Morning Mashup: Looking Ahead to the Draft

Morning Mashup: Looking Ahead to the Draft

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Exactly one week from today, the next wave of prospects from across North America and parts of Europe will gather for the 2011 NHL Entry Draft in Minnesota. While Burke opted to flip his top picks this year and last in exchange for an established asset in Phil Kessel, there is reason for excitement around Toronto this time, with two selections in the first round and three in the top 39.

Dave Morrison and the rest of the Leafs scouting staff are preparing for a potential trade up scenario, where Brian Burke would look to move into the top 15 by combining his 25th and 39th picks. While any move is likely to be consummated on the floor, it won’t be a disappointment if Burke can’t move up. Scouts describe this year’s draft class as being a level playing field with tremendous uncertainty after the top three picks. A player ranked in the top 10 going into the night could slip all the way to the latter stages of the first round. Essentially, this could be a first round where, from five on down, shrewd picks determines draft success more than the draft order even more than usual, and drafting twice at #25 and #30 while keeping #39 might not be a bad Plan B.

Let’s just say Burke holds onto all three picks. With an obvious need for further top-six forward depth, the likes of Mark McNeill, Mark Scheifele and Zack Phillips stand out as guys who would pique Burke’s interest. However, if all three of these players are gone before, there is a laundry list of wingers available where the Leafs are poised to select, including Brandon Saad, Tyler Biggs and Matt Puempel. While inconsistency and work ethic concerns have seen Saad fall down the Central Scouting and ISS rankings below where his talent alone would have him, I still find it hard to believe Saad falls in the Leafs‘ range. It would depend on Morrison and co’s character analysis but his talent would be tough to pass on at 25.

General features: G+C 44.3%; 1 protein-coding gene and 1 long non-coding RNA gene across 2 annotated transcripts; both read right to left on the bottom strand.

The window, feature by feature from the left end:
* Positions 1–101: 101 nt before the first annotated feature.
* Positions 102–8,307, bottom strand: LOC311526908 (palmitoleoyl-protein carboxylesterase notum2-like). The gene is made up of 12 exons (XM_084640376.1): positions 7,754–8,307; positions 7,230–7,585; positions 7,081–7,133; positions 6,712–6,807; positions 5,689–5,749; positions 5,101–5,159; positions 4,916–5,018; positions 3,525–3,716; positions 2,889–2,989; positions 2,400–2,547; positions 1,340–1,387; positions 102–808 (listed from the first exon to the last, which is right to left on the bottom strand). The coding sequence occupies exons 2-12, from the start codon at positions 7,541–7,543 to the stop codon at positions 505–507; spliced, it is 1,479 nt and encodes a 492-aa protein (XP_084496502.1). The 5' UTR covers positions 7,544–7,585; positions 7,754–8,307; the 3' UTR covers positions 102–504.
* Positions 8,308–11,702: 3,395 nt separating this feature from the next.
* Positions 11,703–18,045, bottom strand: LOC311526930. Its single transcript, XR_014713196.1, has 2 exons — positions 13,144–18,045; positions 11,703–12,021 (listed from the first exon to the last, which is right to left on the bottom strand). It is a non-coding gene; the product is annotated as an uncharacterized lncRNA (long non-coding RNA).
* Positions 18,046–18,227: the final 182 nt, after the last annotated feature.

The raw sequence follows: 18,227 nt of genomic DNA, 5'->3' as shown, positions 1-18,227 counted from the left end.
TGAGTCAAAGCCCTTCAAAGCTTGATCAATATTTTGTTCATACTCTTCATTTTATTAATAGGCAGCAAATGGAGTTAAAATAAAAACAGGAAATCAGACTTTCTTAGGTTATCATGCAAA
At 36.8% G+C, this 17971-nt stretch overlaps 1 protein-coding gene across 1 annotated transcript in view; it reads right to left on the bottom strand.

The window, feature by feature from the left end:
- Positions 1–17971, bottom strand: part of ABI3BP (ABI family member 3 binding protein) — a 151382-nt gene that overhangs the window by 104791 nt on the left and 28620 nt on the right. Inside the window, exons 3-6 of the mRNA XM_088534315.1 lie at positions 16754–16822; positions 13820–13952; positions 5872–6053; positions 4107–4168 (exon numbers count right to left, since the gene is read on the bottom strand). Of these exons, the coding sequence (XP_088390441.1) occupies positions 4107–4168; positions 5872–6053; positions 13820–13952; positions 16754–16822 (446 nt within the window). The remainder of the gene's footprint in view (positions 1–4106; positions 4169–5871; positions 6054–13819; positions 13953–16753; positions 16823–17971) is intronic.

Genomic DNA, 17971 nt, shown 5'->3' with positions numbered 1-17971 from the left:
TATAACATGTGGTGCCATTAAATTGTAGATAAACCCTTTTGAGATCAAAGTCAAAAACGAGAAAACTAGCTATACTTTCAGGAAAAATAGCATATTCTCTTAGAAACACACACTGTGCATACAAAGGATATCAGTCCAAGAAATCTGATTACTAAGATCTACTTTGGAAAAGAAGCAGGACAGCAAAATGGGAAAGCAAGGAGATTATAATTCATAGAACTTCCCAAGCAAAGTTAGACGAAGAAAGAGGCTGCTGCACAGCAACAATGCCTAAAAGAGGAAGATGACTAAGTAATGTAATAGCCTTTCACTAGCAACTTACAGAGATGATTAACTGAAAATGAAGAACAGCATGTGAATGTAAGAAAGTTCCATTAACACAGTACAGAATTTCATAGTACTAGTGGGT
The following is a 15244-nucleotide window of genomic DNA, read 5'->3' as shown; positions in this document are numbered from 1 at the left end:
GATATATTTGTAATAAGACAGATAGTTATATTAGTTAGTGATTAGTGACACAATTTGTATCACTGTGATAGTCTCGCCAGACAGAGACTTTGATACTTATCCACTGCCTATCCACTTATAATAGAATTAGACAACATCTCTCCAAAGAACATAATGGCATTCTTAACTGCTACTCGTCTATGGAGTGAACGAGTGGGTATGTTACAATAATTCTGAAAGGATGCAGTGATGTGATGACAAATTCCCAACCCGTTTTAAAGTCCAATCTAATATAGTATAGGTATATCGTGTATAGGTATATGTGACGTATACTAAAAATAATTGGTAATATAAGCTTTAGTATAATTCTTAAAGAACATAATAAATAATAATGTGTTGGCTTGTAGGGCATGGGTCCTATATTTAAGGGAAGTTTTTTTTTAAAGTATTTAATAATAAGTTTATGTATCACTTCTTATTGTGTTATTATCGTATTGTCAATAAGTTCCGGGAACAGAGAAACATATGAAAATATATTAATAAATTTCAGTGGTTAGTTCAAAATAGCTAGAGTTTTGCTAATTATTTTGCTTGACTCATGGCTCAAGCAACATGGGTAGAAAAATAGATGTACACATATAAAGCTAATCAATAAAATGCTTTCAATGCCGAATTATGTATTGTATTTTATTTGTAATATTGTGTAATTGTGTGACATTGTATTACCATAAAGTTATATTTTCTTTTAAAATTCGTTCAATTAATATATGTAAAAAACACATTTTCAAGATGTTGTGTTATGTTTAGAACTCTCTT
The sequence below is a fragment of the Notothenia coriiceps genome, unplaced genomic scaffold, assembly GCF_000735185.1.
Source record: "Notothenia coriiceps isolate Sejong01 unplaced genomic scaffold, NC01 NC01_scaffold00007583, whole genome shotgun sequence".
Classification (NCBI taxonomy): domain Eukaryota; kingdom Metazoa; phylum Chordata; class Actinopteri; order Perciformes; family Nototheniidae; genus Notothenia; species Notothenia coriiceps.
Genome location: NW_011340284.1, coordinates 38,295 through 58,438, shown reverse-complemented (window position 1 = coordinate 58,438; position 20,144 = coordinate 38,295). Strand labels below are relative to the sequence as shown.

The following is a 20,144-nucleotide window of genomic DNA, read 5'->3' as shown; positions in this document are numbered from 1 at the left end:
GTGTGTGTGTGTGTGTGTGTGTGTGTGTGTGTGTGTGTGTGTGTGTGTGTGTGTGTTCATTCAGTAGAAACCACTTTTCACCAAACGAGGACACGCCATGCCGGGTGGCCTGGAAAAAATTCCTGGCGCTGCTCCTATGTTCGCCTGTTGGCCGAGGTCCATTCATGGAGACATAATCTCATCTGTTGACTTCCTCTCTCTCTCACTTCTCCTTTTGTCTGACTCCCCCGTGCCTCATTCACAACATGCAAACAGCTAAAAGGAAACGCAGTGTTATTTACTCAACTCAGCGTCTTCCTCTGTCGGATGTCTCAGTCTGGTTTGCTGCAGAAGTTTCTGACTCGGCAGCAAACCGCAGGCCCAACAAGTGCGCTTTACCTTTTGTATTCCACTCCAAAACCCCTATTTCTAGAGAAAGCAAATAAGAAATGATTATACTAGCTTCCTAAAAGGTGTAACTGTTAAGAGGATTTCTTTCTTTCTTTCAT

A popular Leaf choice for armchair scouts is Matt Puempel, who had an injury-riddled season last year, but still managed to score close to 60 points for a second consecutive season in the OHL with a lowly Peterborough Petes team. Speedy and dynamic, he would be a nice addition to the Leafs‘ relatively thin group of top six winger prospects.

Question for Leaf fans; with the 25th pick in the 2011 Draft, the Maple Leafs select…?

Hockey Links:

MLHS: A Gentleman’s Guide to a Proper Riot

Matt Mistele – he’s a riot.

Where does Luongo go from here? Vancouver finale a letdown for Canuck fans

VLM evaluates the Canucks’ performance in Game 7.

Seguin to bring Cup to Toronto

Rumor has it that Seguin will invite Phil Kessel over to take a picture with him and the Stanley Cup.

The Newest Addition to the Barilkosphere

The Hockey Writers has launched a Leaf blog called Barilko Blue, just in time for the draft and free agency.

Vancouverites sweep up, pour out hearts

Good to see some positives coming out of Wednesday’s brutality.

The face of Vancouver’s Stanley Cup riot

The brilliant Brock Anton and his Soulja Boy sunglasses went to bed feeling pretty awesome and woke up  completely screwed (I don’t know how VPD did it, it’s like he published a list of crimes online under his name or something). The author hit the nail on the head here:

That hockey has its own fair share of mouth-breathers doesn’t come as any surprise, of course. What does is the fact that the City of Vancouver thought it could somehow allow 100,000+ people to assemble in its downtown core for the final game of a fraught seven game series without running into serious problems. Win or lose, that was a bizarrely naive decision. We can assume that some number of those who looted The Bay, London Drugs, and other stores were common criminals who’d planned long ago to take advantage of the post-game chaos, whether Canucks fans were celebrating or, as it turned out, in mourning. And the City obliged by giving them the cover they needed. Just as strange is the fact that the windows of those stores hadn’t been covered with plywood hours before, given the certainty that a human hurricane was on its way. Heck, with that many people throttling Georgia Street, even if The Bay’s big display windows hadn’t had the boots put to them, somebody was likely to get pushed through one.